not personal
When I started querying my historical mystery to literary agents, I knew to expect rejection.

It’s practically a Writers Rite of Passage, I told myself. Don’t you remember reading ‘legends’ of ‘famous authors’ framing their first rejection letters and putting in on the wall?

Then I got my first one.

Boy, did that sting.

Of course, this being the modern era, it didn’t come as a ‘letter’ but as an email. A ‘form email’. (It says right in the email: this is a form email.)

Sorry but this is not what I am looking for. Good luck, best wishes, sayonara.

The email is kind. No one is saying YOU SUCK, YOUR NOVEL SUCKS, THE WHOLE IDEA SUCKS.

They are polite and encouraging. TRY SOMEWHERE ELSE, M’K?

But still my first reaction was: noooooooooooo.

And then, a torrent: How could they not see the brilliance of my idea? How could they not love it as I love it? What the heck was wrong with them? Or: What the heck was wrong with me? How could they not like me? Wasn’t I a good writer? Why didn’t they like meeeee?

Which leads me to my first suggestion:


While getting over that first sting, I had to remind myself: The publishing industry is a business. Decisions around whether to accept a manuscript boil down to business decisions. It is not a personal attack. My plan just does not fit with their plan. And these plans are very individual to each specific literary agent.

It is nothing personal.


Of course, rejection causes a reaction. My novel is a passion project. I devoted a lot of time, energy and thought into it. I want it to be lovingly embraced by everyone. When it isn’t, I’m going to feel the feels. I’ll be a little sad. This is OK.


But at some point I need to move past ‘the sads ‘and get a little critical. I need to take a closer look at my query letter, my novel excerpts, my one page synopsis, etc so that I can better answer the question: why was my submission rejected? Of course, it may only be because its not a good match for that particular agent (it’s a business, remember?). But also: did I follow the submission guidelines correctly? Were there any typos? Does my query letter need work? Is there any way I can improve upon it? Is there any course I can take or examples on line that I can use to improve my submissions?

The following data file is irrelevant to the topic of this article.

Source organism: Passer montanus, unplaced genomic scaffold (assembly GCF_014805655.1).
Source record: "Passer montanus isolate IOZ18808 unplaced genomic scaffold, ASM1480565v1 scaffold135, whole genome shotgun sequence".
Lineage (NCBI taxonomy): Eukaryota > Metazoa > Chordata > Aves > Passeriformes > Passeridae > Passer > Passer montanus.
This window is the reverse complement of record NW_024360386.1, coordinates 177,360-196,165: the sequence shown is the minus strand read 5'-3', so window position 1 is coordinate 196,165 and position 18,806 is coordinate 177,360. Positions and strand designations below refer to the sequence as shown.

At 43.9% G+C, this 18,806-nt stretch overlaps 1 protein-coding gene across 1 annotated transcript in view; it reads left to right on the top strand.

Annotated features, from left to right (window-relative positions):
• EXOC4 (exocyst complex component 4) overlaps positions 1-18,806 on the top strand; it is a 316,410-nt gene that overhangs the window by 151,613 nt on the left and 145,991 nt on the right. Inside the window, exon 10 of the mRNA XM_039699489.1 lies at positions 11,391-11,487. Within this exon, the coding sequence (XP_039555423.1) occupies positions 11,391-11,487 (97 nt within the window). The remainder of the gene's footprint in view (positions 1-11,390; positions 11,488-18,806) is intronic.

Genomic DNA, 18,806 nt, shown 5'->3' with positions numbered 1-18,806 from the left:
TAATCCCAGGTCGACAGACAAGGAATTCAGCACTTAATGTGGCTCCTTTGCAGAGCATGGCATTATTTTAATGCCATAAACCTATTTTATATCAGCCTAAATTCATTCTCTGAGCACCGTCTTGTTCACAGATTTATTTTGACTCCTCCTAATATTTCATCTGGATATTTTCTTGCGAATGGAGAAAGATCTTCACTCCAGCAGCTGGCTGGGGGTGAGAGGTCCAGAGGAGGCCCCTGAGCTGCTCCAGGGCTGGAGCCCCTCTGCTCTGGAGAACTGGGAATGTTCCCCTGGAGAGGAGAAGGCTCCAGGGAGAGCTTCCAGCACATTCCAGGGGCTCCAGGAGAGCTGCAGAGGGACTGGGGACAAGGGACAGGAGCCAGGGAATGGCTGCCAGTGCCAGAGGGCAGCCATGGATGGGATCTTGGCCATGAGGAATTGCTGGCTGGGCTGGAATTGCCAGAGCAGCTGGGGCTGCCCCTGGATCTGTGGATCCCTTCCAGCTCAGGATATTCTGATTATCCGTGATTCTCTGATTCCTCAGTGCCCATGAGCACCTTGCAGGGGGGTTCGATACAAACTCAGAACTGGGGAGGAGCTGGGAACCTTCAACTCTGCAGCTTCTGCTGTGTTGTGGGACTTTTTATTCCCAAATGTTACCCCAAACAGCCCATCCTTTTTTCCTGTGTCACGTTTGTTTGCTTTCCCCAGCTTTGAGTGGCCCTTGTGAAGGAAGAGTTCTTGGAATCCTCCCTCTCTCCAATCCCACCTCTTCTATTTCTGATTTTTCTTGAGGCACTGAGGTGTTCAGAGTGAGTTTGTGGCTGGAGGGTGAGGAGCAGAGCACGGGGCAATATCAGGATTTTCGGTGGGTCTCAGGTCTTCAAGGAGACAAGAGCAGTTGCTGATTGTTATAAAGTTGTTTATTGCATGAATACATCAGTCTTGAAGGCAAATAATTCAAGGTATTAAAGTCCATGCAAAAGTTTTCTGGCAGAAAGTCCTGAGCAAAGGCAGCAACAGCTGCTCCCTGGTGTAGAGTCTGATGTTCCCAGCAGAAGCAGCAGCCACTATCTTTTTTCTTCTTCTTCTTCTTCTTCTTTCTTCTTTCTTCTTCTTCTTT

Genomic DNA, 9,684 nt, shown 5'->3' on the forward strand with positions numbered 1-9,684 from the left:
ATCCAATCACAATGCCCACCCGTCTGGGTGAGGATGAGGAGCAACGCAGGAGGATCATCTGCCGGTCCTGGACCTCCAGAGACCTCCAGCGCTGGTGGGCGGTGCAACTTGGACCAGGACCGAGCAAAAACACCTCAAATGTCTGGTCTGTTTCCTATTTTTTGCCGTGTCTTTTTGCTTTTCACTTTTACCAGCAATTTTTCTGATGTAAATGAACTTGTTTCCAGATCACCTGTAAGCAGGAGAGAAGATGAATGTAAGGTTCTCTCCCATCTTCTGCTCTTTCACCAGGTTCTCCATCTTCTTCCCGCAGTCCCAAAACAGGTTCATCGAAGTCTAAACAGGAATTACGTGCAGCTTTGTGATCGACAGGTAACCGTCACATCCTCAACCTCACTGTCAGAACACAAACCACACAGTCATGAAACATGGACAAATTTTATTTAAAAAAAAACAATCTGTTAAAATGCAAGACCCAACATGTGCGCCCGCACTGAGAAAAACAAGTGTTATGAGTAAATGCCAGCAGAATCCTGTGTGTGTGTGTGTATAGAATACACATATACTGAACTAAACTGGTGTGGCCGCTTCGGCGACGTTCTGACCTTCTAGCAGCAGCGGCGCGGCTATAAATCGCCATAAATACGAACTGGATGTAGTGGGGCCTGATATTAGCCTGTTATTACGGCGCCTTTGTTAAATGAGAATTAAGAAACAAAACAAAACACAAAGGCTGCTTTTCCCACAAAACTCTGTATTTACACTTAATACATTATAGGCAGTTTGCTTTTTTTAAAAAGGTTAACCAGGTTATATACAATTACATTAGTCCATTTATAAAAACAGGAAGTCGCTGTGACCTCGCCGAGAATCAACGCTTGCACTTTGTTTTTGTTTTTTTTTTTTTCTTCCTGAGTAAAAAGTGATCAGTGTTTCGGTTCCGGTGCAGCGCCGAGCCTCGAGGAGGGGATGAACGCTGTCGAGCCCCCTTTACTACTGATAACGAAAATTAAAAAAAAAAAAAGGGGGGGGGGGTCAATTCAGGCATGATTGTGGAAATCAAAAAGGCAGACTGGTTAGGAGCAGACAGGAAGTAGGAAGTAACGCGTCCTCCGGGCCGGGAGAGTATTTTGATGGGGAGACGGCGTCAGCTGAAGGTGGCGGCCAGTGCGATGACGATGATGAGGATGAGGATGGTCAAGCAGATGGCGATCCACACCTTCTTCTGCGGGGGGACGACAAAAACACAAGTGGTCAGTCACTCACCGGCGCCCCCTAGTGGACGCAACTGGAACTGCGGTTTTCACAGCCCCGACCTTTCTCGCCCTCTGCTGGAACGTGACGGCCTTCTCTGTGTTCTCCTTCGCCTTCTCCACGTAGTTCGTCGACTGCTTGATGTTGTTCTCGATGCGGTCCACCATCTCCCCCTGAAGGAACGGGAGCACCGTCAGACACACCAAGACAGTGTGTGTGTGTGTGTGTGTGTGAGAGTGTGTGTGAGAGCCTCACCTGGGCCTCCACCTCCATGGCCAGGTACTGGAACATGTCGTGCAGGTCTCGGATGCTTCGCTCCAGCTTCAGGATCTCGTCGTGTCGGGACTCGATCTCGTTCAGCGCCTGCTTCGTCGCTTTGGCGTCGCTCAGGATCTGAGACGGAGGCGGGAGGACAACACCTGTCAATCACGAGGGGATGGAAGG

If things need fixing, fix ’em.


However, a word of caution! Do not self examine your work into oblivion! I find this to be a fine line but it is oh so necessary. I have no intention of re-inventing my work to cater to every opinion or sample out there! At some point, a line must be drawn in the sand where I say: I am not changing anything (else). I trust my own writer judgement. I like this the way it is.

Be discerning about ‘advice’. Carefully consider it and reject it as needed.

Support yourself and your vision.


I went to a writer’s workshop in May given by the fabulous Brian Henry on ‘How to Get Published’ and he said something that still sticks with me. He said:

You need 2 of these 3 things to get published:


Now, a good book is not that easy to quantify. It seems like it should be straightforward. But I can go on goodreads and cite numerous examples of one star vs four star reviews for the same book! Not everyone likes the same things. Not everyone agrees on ‘good’. (Though I’ll bet more people agree on ‘bad’–but that’s a topic for another blog post).

So I can’t really control who sees my book as ‘good’. If I think it’s good, maybe others will think it’s good? But still, the entire premise is a bit whishy-washy.

As to luck, pffft. I can’t control that either. It happens or it doesn’t.

But what I can control? PERSISTENCE.

I can step up to the computer with all the verve of a baseball slugger stepping up to the plate, bases loaded, bottom of the ninth.

I can DO this.

I can submit somewhere else. I can keep trying. I can keep stepping up to the plate, and one of these times, it’s gonna be a home run!

So, in summary, don’t get too distracted by rejections.

Keep your eye on the ball. Keep swinging!